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How leaders and diplomats are trying to end the war in Gaza

How leaders and diplomats are trying to end the war in Gaza

Top officials from at least ten different administrations are trying to hammer out a dizzying series of deals to end the war in Gaza and answer the contentious question of how the territory will be governed after the fighting ends.

The smallest set of major discussions concerns reaching a ceasefire between Israel and Hamas. This would involve the exchange of more than 100 Israeli hostages held by Hamas for a ceasefire and thousands of Palestinians held in Israeli prisons.

A second track focuses on overhauling the Palestinian Authority, the semi-autonomous body that administers parts of the Israeli-occupied West Bank. U.S. and Arab officials are discussing an overhaul of the authority’s leadership and its takeover of Gaza after the war ends, assuming power at the expense of Israel and Hamas.

In a third way, U.S. and Saudi officials are pushing Israel to accept terms for the creation of a Palestinian state in exchange for Saudi Arabia establishing formal ties with Israel for the very first time.

The demands and outcomes discussed in the three processes are linked, and the talks are generally seen as long-term projects. The war began with the Oct. 7 Hamas terrorist attack that killed about 1,200 people, Israeli officials said. The Israeli counterattack has left more than 25,000 Palestinians dead in Gaza, Health Ministry officials say. President Biden has given his full support to Israel in the war.

Significant obstacles must be overcome in each round of negotiations. Most notable is that the Israeli government says it will not allow full Palestinian sovereignty, raising doubts about the possibility of progress on key fronts. And the Israeli military campaign has not destroyed Hamas, so it is unclear how Hamas could be persuaded to withdraw while it still controls part of Gaza.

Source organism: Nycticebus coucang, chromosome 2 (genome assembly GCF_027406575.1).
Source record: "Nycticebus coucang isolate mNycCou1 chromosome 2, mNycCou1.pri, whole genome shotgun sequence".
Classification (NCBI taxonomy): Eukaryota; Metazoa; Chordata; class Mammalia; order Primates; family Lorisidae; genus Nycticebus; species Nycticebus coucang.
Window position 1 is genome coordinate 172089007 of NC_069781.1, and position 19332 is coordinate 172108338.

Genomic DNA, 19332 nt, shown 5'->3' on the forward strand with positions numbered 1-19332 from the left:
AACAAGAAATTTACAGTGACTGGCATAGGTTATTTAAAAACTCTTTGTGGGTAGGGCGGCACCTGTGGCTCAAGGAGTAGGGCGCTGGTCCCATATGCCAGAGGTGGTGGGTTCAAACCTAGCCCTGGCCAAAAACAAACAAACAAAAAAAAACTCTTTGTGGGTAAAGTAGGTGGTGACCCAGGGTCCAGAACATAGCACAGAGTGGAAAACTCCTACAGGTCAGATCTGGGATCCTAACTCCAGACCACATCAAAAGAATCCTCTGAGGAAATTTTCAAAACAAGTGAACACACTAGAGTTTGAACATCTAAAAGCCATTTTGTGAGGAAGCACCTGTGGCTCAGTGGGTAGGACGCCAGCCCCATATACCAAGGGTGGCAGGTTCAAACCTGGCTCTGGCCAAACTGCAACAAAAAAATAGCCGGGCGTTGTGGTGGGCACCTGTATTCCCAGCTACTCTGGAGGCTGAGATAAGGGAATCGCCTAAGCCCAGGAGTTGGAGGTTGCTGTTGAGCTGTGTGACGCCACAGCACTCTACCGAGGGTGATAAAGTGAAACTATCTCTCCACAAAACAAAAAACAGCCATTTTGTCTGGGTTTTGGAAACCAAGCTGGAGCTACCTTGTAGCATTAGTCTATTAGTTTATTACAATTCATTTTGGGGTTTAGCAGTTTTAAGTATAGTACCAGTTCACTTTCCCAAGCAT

The United States is the power trying to bring it all together. Brett McGurk, the top White House official for the Middle East, was in the region last week and Secretary of State Antony J. Blinken spoke to him several times on the phone during a trip to Africa, a senior State Department official said. The Biden administration wants to ensure that a senior U.S. official speaks face-to-face with Israeli and Arab leaders at all times.

Officials float many ideas, most of which are provisional, long-term or strongly contested by certain parties. Several controversial suggestions are:

  • Transfer power in the Palestinian Authority from outgoing President Mahmoud Abbas to a new prime minister, while letting Mr. Abbas retain a ceremonial role.

  • Sending an Arab peacekeeping force to Gaza to strengthen a new Palestinian administration.

  • Pass a U.N. Security Council resolution, supported by the United States, that would recognize the Palestinian right to statehood.

What follows is a road map for the three tracks, based on interviews with more than a dozen diplomats and other officials involved in the talks, all of whom spoke anonymously in order to discuss them more freely .